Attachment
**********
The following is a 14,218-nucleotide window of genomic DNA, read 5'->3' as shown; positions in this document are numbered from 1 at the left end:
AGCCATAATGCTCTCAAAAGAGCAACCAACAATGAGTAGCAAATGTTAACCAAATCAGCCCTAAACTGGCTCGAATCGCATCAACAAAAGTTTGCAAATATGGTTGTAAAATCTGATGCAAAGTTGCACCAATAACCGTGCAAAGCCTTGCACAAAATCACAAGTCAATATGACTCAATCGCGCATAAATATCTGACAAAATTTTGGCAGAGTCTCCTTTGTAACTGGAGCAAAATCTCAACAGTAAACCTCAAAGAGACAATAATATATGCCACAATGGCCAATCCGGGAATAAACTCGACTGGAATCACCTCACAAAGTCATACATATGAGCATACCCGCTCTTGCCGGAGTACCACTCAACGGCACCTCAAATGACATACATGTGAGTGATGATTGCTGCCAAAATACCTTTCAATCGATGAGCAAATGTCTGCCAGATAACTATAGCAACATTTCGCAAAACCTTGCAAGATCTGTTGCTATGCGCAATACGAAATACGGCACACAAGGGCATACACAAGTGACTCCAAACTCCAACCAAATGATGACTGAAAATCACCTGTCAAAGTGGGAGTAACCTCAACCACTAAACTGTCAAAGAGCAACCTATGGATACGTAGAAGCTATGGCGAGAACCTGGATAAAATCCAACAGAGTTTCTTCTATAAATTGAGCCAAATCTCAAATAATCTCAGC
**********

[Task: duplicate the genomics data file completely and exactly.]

The following is a 14,218-nucleotide window of genomic DNA, read 5'->3' as shown; positions in this document are numbered from 1 at the left end:
AGCCATAATGCTCTCAAAAGAGCAACCAACAATGAGTAGCAAATGTTAACCAAATCAGCCCTAAACTGGCTCGAATCGCATCAACAAAAGTTTGCAAATATGGTTGTAAAATCTGATGCAAAGTTGCACCAATAACCGTGCAAAGCCTTGCACAAAATCACAAGTCAATATGACTCAATCGCGCATAAATATCTGACAAAATTTTGGCAGAGTCTCCTTTGTAACTGGAGCAAAATCTCAACAGTAAACCTCAAAGAGACAATAATATATGCCACAATGGCCAATCCGGGAATAAACTCGACTGGAATCACCTCACAAAGTCATACATATGAGCATACCCGCTCTTGCCGGAGTACCACTCAACGGCACCTCAAATGACATACATGTGAGTGATGATTGCTGCCAAAATACCTTTCAATCGATGAGCAAATGTCTGCCAGATAACTATAGCAACATTTCGCAAAACCTTGCAAGATCTGTTGCTATGCGCAATACGAAATACGGCACACAAGGGCATACACAAGTGACTCCAAACTCCAACCAAATGATGACTGAAAATCACCTGTCAAAGTGGGAGTAACCTCAACCACTAAACTGTCAAAGAGCAACCTATGGATACGTAGAAGCTATGGCGAGAACCTGGATAAAATCCAACAGAGTTTCTTCTATAAATTGAGCCAAATCTCAAATAATCTCAGC